Havana’s Holy Guardian Angel Parish

March 22, 2012 | Print Print |

Photo feature by Elio Delgado

HAVANA TIMES, March 18 — Soon the Pope will make a pastoral visit to Cuba to mark the 400th anniversary of the discovery of the Virgen de la Caridad del Cobre figurine and to help reaffirm the Catholic faith here on the island.

Among the Cuban people exists a high degree of religious ecumenism, ranging from Catholicism and all of the Protestant denominations to religions of African origin whose believers worship their deities or “Orishas.”

However the Catholic religion has always had considerable presence here.

This is evidenced by the many Catholic churches in the country, particularly in Havana, where some of these houses of worship are works of art. They have been constructed in a number of different architectural styles and have distinct interior designs.

One example of this is the parish of Santo Angel Custodio (the Holy Guardian Angel Parish), located at the corner of Compostela and Cuarteles streets in Old Havana, and known in the area as the “Loma del Angel” (Angel’s Hill).

This sanctuary was originally built in 1690 as a chapel consecrated to the Santo Angel Custodio, an adjunct to the principal parish that existed at that time. Back then is was a small nave lacking in resources, though later it underwent modifications and expansion, in 1704 and 1815.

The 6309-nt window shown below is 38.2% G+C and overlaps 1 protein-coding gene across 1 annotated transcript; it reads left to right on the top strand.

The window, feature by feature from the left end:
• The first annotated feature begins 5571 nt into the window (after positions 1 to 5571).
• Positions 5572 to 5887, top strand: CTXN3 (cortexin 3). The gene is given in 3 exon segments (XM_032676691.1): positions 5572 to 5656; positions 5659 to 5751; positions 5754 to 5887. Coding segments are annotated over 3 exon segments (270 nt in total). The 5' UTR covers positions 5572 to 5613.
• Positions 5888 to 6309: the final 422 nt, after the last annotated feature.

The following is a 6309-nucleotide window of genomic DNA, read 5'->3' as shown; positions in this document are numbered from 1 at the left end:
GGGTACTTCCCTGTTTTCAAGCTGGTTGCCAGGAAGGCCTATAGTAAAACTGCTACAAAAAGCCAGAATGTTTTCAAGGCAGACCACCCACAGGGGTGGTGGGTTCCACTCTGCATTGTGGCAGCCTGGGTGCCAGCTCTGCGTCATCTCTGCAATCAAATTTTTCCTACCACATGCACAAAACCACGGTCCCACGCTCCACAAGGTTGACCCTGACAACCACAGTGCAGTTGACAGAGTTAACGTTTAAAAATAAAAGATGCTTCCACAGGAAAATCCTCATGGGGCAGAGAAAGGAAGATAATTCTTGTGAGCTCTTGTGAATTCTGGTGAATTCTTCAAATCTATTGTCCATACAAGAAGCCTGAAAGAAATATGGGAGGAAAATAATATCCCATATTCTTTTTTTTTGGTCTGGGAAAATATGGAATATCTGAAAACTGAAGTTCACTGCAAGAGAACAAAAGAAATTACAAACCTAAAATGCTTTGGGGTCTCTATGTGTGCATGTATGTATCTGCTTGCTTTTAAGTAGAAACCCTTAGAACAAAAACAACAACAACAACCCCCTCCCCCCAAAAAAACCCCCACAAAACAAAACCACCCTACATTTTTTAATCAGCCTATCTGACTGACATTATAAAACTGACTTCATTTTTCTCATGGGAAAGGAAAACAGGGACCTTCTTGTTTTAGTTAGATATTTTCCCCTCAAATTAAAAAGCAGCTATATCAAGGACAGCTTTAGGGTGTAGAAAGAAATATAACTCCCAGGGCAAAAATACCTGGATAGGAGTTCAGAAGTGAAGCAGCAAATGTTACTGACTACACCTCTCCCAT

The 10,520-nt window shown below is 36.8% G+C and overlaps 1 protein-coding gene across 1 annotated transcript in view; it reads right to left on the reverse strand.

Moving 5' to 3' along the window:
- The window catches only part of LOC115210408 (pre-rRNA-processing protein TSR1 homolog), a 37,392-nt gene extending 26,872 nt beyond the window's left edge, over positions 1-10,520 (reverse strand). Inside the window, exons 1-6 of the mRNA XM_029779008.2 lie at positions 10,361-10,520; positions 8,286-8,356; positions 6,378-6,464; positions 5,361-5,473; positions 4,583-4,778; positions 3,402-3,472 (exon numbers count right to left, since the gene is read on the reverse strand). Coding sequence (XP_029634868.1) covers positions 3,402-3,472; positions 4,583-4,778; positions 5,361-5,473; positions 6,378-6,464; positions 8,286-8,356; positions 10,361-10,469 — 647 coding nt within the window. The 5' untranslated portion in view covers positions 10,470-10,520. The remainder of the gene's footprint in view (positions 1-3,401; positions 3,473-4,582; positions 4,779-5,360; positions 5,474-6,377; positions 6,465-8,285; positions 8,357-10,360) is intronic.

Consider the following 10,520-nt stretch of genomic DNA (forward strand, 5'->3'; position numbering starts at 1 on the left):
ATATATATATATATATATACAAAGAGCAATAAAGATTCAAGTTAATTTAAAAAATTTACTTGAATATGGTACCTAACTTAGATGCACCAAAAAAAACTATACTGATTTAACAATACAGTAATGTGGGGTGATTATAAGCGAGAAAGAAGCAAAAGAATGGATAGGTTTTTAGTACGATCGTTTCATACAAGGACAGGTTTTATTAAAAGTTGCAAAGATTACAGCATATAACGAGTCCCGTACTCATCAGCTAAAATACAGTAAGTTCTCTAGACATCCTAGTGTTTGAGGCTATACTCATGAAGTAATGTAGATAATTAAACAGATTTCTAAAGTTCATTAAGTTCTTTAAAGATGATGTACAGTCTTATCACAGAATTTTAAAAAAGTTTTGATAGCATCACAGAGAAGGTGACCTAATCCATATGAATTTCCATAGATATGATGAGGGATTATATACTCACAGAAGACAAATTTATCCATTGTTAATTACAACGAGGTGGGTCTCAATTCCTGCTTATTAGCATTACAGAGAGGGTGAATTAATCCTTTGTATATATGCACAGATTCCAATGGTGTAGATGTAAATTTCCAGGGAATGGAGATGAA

In the novel Cecilia Valdes, Cirilo Villaverde described how in the first quarter of the nineteenth century, the church still had only a single nave.

In 1844 a hurricane completely destroyed the building but it was rebuilt by Bishop Fleix y Solans. However, the most important reconstruction effort — which gave it the look that it presents today — was conducted between 1866 and 1870 under the Bishop of Havana, Friar Jacinto Maria Martinez Saez.

With its Gothic Revival style, it is listed as one of the finest examples of a nineteenth-century religious building in the city of Havana today.

Its beautiful lower-level stained glass windows shown here were crafted in Barcelona, while the upper-level ones were fashioned in Munich.

This church also has the privilege of having been the site of the baptisms of two important Cuban patriots: Father Felix Varela, in 1788; and Jose Marti, in 1853. Felix Varela himself delivered a sermon in this church in October 1814 on the occasion of the moving of the Santisimo Sacramento (the Blessed Sacrament) to this building.

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What's your opinion?

  • Moses

    This is truly a beautiful church. I have walked past this church many times.On the outside at least It is dirty and badly in need of minor masonry repair and a couple good coats of paint. It makes me so sad when I visit Cuba and I see these wonderful timepieces literally decaying before my eyes. There are church buildings in Rome and Barcelona, example, twice and three times as old, but because of diligent maintenance, will remain available as houses of worship or simply as beautiful testimonies to days gone by while their Cuban counterparts continue to disappear. The easy excuse is the embargo, but I fear there is something deeper than cheap concrete and paint that keeps Cubans from truly appreciating these buildings. A little soap and water and TLC can’t cost that much.